English breakfast

It’s a strange culinary crown to wear, but one we Brits wear with enormous pride – the English breakfast is not only a source of huge national honor, but also fierce debate. Black pudding or not? Beans or no beans? Fried bread or toast? Less of a recipe, more an assembly of ingredients, but one thing is for sure – as with all simple dishes, the secret to success lies in the quality of ingredients.

The history of the English breakfast starts a long way back, in the early 1800s where it was the preserve of the English gentry. As wealthy landowners, the gentry were champions of British tradition and patrons of the rural economy. Breakfast was an opportunity to show off local produce, in particular, the region’s meats, to guests and friends. Breakfasts were hearty feasts, showcasing the best of local cured meats, sausages, game and poultry – calorie-filled feasts were needed before a day’s hunting, or a long journey across the countryside.

Later, as the industrial revolution swept the country, the full English breakfast became not just a meal for the wealthy, but also the working classes who’d charge up for a long day of manual labor with eggs, bacon, and regional extras such as black pudding, sausages, kidneys and hash browns. By the early 1950s roughly half of the British population started their day with a full English breakfast, turning what was once a meal for the nobility into a national breakfast dish.

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And what to drink with your English breakfast? English Breakfast tea of course. The English have been staunch tea drinkers since the 17th century when it began to be imported from China. The morning cuppa is thought to be the product of a marketing ploy by a Scottish tea master named Drysdale. Until the 19th century, tea was an afternoon drink and so to boost sales Drysdale created a blend of teas from Assam, Ceylon and Kenya, and rebranded it as “Breakfast Tea.” It is this same blend that millions of Brits reach for every morning, today.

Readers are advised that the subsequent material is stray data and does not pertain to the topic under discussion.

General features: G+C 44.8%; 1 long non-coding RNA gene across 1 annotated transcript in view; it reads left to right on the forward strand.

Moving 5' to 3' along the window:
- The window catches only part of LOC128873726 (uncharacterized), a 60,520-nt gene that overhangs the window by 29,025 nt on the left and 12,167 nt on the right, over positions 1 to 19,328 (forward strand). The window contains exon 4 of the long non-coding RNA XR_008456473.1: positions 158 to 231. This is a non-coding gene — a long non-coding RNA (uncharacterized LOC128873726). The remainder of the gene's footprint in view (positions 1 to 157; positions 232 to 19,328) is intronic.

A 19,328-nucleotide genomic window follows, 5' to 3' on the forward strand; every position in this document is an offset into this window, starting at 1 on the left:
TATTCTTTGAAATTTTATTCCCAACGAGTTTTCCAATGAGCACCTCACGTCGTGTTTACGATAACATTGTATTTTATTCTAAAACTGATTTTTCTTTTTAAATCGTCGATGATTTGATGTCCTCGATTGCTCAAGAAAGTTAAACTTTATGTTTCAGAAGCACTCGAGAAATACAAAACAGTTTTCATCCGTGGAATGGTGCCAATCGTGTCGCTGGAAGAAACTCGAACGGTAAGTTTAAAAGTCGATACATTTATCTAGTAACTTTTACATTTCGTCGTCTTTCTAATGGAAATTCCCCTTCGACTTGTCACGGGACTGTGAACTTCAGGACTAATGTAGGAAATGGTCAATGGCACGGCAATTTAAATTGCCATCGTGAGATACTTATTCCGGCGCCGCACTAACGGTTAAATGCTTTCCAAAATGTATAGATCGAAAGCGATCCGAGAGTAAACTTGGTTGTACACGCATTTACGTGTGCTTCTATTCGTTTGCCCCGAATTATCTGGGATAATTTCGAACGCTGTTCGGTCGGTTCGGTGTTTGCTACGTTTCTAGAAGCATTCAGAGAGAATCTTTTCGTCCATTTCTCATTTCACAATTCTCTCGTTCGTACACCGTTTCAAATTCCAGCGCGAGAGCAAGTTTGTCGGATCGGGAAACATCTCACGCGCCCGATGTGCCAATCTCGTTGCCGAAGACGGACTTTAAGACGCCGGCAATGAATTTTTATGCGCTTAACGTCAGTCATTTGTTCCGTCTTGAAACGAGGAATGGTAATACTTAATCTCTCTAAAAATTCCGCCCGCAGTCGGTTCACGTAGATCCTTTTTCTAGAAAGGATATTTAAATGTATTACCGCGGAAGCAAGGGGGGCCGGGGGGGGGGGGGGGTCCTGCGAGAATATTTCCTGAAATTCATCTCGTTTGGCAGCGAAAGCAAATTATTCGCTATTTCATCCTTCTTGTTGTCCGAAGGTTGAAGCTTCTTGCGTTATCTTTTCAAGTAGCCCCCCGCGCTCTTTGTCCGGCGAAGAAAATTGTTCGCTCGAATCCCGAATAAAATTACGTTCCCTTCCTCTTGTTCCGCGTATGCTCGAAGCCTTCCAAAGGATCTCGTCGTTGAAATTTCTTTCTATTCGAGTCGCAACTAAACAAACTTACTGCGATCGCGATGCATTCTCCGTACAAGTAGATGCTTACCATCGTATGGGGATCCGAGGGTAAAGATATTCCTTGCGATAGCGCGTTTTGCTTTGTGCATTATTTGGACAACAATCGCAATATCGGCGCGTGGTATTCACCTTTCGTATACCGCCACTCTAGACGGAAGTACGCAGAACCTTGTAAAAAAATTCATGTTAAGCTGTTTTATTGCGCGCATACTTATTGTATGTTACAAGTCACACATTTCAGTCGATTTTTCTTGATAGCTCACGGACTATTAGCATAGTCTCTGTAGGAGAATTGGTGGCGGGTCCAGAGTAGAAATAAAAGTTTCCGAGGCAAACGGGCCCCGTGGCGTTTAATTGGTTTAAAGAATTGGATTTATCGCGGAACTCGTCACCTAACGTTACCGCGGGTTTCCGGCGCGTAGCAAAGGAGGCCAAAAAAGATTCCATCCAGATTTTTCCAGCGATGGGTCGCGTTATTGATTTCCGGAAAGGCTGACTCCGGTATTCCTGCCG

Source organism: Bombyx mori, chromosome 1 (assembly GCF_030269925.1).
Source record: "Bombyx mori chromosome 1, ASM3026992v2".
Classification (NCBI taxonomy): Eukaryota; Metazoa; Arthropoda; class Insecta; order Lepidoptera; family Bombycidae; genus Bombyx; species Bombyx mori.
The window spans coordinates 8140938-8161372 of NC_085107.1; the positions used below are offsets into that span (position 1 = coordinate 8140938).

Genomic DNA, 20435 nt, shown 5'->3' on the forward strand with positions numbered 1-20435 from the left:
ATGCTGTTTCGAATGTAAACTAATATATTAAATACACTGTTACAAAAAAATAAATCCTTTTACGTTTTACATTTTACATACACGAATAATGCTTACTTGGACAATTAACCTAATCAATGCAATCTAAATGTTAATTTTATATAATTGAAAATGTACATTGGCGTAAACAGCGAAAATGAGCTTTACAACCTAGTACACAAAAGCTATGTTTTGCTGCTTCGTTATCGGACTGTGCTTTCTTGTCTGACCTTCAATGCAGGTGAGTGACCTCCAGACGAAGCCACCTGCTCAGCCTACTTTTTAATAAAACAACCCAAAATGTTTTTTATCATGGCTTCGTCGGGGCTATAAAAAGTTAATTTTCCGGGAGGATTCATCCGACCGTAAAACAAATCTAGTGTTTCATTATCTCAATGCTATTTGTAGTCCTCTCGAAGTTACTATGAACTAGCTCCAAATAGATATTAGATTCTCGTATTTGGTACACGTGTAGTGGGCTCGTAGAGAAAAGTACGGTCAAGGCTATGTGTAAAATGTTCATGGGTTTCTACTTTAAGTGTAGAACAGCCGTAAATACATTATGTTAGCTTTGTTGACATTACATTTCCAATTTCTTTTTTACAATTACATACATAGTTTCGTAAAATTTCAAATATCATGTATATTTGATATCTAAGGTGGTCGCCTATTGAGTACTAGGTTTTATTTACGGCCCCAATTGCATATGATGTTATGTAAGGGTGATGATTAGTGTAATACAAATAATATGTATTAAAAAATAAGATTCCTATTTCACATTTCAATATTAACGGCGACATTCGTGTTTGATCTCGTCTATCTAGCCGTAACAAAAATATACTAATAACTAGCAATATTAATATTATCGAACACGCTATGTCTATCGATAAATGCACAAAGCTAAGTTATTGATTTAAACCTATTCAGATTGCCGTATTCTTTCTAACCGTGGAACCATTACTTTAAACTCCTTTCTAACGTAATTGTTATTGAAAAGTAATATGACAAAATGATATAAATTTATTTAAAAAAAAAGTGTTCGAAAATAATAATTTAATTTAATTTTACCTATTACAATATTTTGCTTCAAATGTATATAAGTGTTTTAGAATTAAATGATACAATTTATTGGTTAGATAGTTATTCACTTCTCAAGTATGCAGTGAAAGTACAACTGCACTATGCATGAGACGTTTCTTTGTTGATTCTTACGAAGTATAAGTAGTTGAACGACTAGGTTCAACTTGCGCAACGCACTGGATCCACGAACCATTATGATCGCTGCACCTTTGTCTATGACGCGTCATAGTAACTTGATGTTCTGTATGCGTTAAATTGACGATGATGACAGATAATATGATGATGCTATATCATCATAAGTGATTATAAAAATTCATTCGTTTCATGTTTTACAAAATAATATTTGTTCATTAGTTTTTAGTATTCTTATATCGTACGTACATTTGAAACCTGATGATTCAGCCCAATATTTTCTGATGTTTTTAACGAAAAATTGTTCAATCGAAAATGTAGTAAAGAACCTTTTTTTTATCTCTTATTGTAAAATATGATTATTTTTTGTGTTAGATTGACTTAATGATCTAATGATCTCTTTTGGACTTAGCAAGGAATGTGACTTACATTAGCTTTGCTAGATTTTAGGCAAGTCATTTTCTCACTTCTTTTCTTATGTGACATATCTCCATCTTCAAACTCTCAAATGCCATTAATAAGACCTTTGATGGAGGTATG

The full English breakfast is now a global phenomenon, and can be found gracing tables of some of the world’s finest hotels and cheapest street corners. In Saigon, tea-obsessed Brit, Geoff Hopkins has opened a shop and café to showcase his own take on Britain’s two most-loved culinary traditions.

Hatvala is a product of Geoff’s extensive research into Vietnam’s finest teas. He has scoured the country to unearth Vietnam’s little-known tea farmers, and discovered a wealth of high-quality artisan producers, who now supply his café and beyond. As a result the tea menu at Hatvala is rather more exotic than your local greasy spoon, but makes a welcome change from your average tea bag. There are wild teas such as the Wild Boar Black Tea from Yen Bai, fragrant Jasmine scented green tea, and a delicious floral Oolong tea from Moc Chau, all of which are brought to the table in their own percolator with a sand-timer to ensure it’s brewed for just the right amount of time. Geoff is similarly obsessed with his coffee, all of which is sourced in Vietnam and roasted on demand.

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And as you’d expect, true to his English roots, the English Breakfast (VND99,000) on the menu is an authentic feast – eggs of your choice, served with lashings of bacon, sautéed potatoes and in keeping with tradition, delicious sausages from high quality local butchers, Cochon D’Or. Packed with flavor and a subtle peppery heat, these classic English bangers made from only the highest quality pork, they are as good as anything you’d find in the UK.

Nothing says home like a full English, and even better when it’s made by someone as proud of it as we are. The England’s old landed gentry would be proud.

Hatvala: 44 Nguyen Hue, D1

Images by Ngoc Tran & Adam Robert Young